by Fred Baumgarten

The best way to appreciate Leonard Bernstein’s 1983 opera, A Quiet Place, is through the music. At Tanglewood last week, this infrequently performed work was given a spirited defense by the Tanglewood Music Center Orchestra and Vocal Fellows under the baton of Stefan Asbury, in a 2013 version with reduced orchestration. Legendary Bernstein protégé Michael Tilson Thomas was in the audience, a measure of the significance of the production.

Musically, the Tanglewood performance was a rousing success. The orchestra performed beautifully, and the singers were uniformly strong. Though often far less accessible than Bernstein’s beloved musical pieces such as West Side Story and Candide, the score to A Quiet Place reveals a composer at the height of mastery and maturity, a superb craftsman, confident in lyrical and dissonant styles alike. As theater, A Quiet Place is deeply problematic, and this Spartan production — a set consisting of some risers, chairs, and projection screens — did little to overcome its flaws.

The opera was written in collaboration with the young librettist Stephen Wadsworth, after a rather pronounced dry spell in the late seventies and early eighties, and thirty-two years after Bernstein’s successful Trouble in Tahiti, to which A Quiet Place is a kind of sequel. “Tahiti” is a spare and darkly humorous portrait of postwar consumerist America. An all-American, outwardly successful couple, Sam and Dinah, confront the emptiness of their lives and marriage, finding refuge in a fictional fantasy movie, called “Trouble in Tahiti.” Along the way, a number of characters are referred to but never seen, including a son, Junior, Dinah’s psychiatrist, and Sam’s business partners.

A Quiet Place joins Trouble in Tahiti’s Sam thirty years later, when Dinah has died in a horrific car accident (illustrated, as much in the production, by a desultory projection). At her funeral, we are introduced to Junior, a daughter, Dede, and her husband Francois, who is also Junior’s not-too-secret lover, along with the unseen minor characters from “Tahiti.”

The family is a rogue’s gallery of 1980s dysfunction, and Wadsworth, presumably with Bernstein’s blessing, layered the plot with intimations of madness, incest, homophobia, psychological intrigue and just plain dyspepsia. The libretto plods along with enigmatic pronouncements (“Cake and friends we choose with care”; “Lost time is never found”; etc.) and references to “Tahiti.” The title phrase, “a quiet place,” is from Dinah’s aria in the earlier work, where she dreams of an escape from her unhappy life. The dialogue is peppered with nonsense and Godot-like repetitions.

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Contrast this with Trouble in Tahiti’s lithe libretto and you begin to see the problem with A Quiet Place: It occupies an entirely different headspace from its predecessor, and the attempt to bridge the chasm feels forced. Small wonder that attempts were made to fold Trouble in Tahiti into A Quiet Place as a second-act flashback, in order to make more sense of the story, but those versions have largely been abandoned.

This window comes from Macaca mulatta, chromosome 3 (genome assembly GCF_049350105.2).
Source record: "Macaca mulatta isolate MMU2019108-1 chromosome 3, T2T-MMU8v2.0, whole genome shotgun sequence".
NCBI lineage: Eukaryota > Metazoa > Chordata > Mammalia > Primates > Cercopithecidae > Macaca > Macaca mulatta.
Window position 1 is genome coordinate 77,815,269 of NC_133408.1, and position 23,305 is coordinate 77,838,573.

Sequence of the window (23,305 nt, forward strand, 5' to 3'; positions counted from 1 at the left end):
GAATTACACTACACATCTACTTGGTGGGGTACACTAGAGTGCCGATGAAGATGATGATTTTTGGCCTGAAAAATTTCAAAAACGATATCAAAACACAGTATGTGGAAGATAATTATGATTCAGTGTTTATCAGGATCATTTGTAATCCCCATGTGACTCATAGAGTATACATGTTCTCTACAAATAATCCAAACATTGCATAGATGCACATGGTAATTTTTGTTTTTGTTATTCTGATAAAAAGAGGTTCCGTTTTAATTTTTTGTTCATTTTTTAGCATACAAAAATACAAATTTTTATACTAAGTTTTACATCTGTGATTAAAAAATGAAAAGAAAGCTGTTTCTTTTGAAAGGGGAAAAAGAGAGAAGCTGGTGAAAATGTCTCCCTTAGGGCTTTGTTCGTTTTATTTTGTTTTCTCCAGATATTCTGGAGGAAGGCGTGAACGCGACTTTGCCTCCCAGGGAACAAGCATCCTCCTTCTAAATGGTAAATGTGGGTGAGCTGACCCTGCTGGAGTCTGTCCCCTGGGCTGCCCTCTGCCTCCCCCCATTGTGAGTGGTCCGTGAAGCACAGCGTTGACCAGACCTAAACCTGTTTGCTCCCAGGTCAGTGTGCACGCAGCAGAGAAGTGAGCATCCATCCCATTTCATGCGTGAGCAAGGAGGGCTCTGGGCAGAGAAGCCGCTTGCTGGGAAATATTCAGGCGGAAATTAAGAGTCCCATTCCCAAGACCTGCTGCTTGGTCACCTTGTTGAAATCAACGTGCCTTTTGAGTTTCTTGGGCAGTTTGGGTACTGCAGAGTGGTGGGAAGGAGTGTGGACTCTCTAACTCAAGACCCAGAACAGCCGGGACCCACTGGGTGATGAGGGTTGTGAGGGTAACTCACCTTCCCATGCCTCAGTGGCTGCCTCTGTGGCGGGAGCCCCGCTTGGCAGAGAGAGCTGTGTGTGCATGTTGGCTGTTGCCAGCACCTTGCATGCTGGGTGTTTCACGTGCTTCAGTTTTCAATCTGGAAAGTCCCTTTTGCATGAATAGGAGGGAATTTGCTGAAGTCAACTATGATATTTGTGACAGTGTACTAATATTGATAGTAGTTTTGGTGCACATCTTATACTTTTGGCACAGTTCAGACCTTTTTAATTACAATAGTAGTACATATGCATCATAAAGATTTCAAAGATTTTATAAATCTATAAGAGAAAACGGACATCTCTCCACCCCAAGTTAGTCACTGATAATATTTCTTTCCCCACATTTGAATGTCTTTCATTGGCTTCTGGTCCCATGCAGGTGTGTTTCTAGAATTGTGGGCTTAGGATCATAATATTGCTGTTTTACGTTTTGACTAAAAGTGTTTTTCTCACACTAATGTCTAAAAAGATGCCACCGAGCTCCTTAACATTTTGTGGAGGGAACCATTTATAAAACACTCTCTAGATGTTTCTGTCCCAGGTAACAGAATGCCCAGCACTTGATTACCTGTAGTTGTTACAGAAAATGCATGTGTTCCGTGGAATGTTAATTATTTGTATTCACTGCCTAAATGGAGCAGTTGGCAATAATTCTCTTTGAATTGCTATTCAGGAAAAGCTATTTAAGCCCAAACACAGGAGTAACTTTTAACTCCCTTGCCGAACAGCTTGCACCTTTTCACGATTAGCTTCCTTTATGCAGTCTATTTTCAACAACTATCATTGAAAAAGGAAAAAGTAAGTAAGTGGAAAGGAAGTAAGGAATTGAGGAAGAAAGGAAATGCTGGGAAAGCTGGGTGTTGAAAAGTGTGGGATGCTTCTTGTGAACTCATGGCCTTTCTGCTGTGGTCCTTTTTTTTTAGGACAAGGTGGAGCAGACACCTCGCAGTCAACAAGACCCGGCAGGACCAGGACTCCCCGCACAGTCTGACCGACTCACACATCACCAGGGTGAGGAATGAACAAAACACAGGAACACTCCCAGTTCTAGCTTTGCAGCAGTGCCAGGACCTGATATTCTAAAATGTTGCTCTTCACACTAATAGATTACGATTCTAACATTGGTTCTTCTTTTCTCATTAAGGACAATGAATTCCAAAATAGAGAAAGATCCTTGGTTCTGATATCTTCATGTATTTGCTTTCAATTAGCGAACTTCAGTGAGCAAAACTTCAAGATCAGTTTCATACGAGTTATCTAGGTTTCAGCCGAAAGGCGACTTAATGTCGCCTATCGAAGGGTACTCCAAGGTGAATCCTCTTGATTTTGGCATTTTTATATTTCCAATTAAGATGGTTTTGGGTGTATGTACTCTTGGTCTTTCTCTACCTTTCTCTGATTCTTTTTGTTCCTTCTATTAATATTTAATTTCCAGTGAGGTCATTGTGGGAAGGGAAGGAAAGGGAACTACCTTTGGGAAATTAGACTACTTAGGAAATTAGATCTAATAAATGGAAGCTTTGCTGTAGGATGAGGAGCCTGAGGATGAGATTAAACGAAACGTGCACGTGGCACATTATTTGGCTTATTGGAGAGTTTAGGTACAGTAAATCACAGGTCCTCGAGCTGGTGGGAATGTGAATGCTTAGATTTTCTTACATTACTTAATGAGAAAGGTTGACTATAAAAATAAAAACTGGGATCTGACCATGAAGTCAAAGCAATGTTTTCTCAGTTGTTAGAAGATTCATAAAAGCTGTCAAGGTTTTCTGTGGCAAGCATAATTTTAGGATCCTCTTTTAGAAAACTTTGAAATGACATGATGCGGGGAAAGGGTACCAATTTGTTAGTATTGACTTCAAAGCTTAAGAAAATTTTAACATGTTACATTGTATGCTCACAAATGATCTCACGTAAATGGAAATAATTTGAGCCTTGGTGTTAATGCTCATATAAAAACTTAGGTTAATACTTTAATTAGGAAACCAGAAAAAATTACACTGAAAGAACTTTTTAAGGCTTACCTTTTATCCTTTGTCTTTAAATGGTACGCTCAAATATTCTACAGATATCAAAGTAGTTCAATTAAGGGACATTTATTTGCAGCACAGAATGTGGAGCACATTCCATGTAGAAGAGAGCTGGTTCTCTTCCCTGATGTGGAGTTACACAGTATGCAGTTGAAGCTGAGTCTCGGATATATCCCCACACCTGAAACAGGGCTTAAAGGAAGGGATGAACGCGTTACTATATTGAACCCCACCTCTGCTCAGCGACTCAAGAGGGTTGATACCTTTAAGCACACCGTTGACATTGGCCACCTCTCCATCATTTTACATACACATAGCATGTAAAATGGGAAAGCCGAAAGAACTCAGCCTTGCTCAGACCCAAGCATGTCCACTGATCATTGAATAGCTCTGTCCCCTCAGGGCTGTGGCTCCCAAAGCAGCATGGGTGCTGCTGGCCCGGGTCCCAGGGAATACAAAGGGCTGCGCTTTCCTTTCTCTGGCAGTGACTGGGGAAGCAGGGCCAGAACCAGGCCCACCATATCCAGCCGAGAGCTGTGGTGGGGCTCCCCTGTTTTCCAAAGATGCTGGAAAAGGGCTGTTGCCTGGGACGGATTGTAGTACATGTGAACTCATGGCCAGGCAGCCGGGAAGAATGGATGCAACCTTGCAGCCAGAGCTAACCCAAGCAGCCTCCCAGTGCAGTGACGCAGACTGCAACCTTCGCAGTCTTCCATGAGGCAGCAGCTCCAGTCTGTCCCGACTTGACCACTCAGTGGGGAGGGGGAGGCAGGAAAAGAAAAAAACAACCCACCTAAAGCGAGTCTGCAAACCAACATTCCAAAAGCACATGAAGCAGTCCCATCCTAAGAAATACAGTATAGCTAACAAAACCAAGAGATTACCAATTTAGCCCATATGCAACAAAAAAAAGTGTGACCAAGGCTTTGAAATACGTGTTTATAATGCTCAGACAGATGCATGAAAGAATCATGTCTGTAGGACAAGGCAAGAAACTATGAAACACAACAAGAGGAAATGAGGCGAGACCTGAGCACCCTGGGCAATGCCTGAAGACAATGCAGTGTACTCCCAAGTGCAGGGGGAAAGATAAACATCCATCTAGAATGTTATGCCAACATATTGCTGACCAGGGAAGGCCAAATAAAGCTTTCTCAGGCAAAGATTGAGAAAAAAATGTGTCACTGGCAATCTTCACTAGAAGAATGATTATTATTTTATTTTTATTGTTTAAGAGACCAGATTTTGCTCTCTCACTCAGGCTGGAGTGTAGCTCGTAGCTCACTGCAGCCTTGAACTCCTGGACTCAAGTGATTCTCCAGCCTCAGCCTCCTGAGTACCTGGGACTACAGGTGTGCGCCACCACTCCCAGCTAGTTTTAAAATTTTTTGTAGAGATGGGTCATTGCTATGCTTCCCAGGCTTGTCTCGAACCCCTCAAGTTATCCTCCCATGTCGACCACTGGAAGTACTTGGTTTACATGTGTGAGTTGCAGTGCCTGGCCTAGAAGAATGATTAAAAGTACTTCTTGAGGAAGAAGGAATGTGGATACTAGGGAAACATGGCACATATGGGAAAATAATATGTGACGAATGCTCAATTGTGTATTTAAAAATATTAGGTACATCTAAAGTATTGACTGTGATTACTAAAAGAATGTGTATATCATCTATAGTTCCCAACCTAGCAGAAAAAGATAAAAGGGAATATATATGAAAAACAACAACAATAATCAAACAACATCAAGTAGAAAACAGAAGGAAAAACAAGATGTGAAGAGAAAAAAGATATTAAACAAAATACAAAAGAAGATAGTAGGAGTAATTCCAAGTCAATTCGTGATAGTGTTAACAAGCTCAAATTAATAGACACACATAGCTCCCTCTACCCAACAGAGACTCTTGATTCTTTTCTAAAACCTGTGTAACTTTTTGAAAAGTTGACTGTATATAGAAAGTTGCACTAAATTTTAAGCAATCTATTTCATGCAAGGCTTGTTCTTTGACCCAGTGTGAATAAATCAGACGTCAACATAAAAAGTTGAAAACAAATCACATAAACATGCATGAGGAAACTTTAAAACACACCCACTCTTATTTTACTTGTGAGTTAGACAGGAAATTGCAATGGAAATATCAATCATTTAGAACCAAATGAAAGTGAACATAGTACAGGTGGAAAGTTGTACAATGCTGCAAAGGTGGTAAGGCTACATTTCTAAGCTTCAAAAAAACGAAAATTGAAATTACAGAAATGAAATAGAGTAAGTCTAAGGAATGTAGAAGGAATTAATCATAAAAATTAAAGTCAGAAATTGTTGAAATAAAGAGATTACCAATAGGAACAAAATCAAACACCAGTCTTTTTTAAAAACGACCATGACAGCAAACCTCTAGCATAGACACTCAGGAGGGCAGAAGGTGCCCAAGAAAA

Despite the family machinations, as four alienated and disturbed people try to find a way forward, more visceral drama takes place in the Bernstein score – in his soul? – than in the opera. Essentially, how could Lenny not be Lenny? A man of deep passions and longing, self-doubt and grandiosity, Bernstein connected as a composer when he gave reign to his deepest feelings. It was difficult not to experience A Quiet Place as a struggle with himself.

The music is among the most difficult Bernstein ever wrote, frequently jagged and atonal, especially in the prologue and first act. As precise and technically brilliant as it is, it sounds like a million other composers of the last thirty-five years. One strains to hear a trace of Lenny.

Suddenly, as the opera progresses, the music loosens up and Bernstein reaches a sublime level of music-making. In particular, the orchestral interludes that close the second act and open the third are deeply affecting, while holding in check any excesses and retaining the contemporary musical vocabulary of the time. Several of the arias are haunting, too.

In the end, Lenny wins. A Quiet Place proves that authentic voice of Bernstein could not be held back, and it is what made the experience of hearing it special.

A Quiet Place, Opera in three acts. Music by Leonard Bernstein. Libretto by Stephen Wadsworth. 2013 adaptation with chamber orchestra. Reduced orchestration by Garth Edwin Sunderland. Tanglewood Music Center Orchestra, Stefan Asbury, conductor. Tanglewood Music Center Vocal Fellows: Elaine Daiber, soprano (Dede), Daniel McGrew, tenor (Francois), Dominik Belavy, baritone (Junior), Ryne Cherry, baritone (Sam), Olivia Cosio, mezzo-soprano (Susie), Kelly Newberry, mezzo-soprano (Mrs. Doc), Eric Finbarr Carey, tenor (Funeral Director), Alex Longnecker, tenor (Analyst), Edward Vogel, baritone (Doc), Thomas West, baritone (Bill), Robin Steitz, soprano (Mourner), Rebecca Printz, mezzo-soprano (Mourner), Chance Jonas-O’Toole, tenor (Mourner), William Socolof, bass-baritone (Mourner). Peter Kazaras, stage director, Adam Larsen, video designer, Mary Lauve, costume designer, Melissa Tosto, assistant stage director and stage manager. Performed Aug. 9 at Florence Gould Auditorium, Ozawa Hall, Tanglewood Music Center, 297 West St., Lenox, MA. Tickets for the 2018 Tanglewood Music Festival, celebrating the Bernstein Centennial, are available at or SymphonyCharge, (888) 266-1200.

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